SBA loans are a great way to fund working capital and other business expenses. They are partially guaranteed by the Small Business Administration and designed to be an affordable option for small businesses. However, they may take more time and be more difficult to qualify for than loans not backed by the SBA.

What is an SBA loan?

An SBA loan is a term loan backed by the Small Business Administration (SBA). There are multiple types, but all are designed to cover working capital, expansion and large purchases for small businesses. 

How do SBA loans work?

The SBA guarantees loans — but it does not lend directly to businesses (outside disaster assistance). Instead, it works with private lenders to fund expenses for small business owners. You apply through the lender, and if approved, the SBA will guarantee a portion of your loan. 

Because they are backed by the federal government, there are limits on the interest and fees your lender can charge. SBA loan rates are based on the loan’s maturity date and total amount in addition to whether you qualify for a fixed or variable rate. 

If your business is unable to pay and defaults on the loan, the SBA will pay the lender the portion of the loan it guaranteed. This means less risk for your lender, but because of this, SBA loans are much harder to qualify for than other term loans.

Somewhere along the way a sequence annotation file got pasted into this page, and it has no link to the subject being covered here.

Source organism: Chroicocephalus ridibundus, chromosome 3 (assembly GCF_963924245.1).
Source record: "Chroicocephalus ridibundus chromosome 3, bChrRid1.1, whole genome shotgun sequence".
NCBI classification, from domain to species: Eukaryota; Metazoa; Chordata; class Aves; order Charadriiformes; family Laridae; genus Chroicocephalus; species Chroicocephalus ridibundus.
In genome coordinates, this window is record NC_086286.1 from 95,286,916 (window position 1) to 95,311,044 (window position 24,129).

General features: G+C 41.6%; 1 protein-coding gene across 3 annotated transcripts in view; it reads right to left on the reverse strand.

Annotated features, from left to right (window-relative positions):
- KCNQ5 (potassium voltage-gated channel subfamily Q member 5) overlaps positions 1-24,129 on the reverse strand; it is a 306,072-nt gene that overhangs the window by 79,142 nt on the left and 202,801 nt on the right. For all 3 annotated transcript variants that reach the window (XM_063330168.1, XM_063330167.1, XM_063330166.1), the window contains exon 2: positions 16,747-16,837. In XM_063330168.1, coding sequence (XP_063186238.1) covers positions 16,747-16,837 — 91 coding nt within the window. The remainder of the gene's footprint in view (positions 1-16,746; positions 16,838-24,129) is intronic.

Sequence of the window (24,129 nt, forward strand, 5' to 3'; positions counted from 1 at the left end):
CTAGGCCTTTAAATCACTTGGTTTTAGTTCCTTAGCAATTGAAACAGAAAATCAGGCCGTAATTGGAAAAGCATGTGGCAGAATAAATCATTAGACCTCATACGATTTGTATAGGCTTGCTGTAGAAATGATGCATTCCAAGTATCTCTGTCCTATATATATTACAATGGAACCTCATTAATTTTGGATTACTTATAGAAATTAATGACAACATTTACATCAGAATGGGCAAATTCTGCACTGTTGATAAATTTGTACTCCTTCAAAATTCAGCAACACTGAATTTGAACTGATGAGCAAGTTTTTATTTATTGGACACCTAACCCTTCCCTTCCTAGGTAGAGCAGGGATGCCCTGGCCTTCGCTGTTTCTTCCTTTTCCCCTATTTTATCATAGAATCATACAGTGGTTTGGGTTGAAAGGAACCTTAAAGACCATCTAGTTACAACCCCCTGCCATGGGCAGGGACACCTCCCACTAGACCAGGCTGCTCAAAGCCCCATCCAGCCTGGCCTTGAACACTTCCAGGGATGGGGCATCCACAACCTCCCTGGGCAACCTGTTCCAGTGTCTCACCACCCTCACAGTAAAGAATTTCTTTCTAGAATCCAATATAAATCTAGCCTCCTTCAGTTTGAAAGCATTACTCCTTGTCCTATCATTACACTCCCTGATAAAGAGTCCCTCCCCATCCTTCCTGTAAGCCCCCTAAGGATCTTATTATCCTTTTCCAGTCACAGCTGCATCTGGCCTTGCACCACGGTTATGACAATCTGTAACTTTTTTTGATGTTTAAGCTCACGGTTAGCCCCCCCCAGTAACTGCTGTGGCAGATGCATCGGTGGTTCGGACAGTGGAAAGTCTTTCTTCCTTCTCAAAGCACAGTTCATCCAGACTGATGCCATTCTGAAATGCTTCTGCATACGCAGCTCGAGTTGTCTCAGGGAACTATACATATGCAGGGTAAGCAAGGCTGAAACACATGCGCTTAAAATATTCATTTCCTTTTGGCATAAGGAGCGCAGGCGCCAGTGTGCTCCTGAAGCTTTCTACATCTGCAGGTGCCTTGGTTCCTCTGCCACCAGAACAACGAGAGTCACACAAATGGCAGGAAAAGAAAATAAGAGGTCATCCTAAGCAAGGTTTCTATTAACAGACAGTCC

But aside from eligibility and lender restrictions set by the SBA, these loans function like any other business term loan. Your loan can be used for a variety of business expenses, and you will pay back your lender on a monthly basis.

Types of SBA loans

There are four main lending programs offered by the SBA: 7(a) loans, Express Loans, 504 loans and microloans.

7(a) loans

SBA 7(a) loans are the most common option for business owners. They are generally unsecured — though some might require collateral — and are designed for working capital expenses. But you can use the funding for whatever your business needs, like payroll, expansion or new equipment. 

The SBA caps both fixed and variable rates, and in many cases, they are lower than what a small business might otherwise qualify for. And since you can borrow up to $5 million, they can cover many needs.

You’ll have to pay a fee of up to 3.5 percent of the loan’s guaranteed portion, depending on the loan size. The SBA guarantees up to 85 percent of loans of $150,000 or less, and up to 75 percent of larger loans.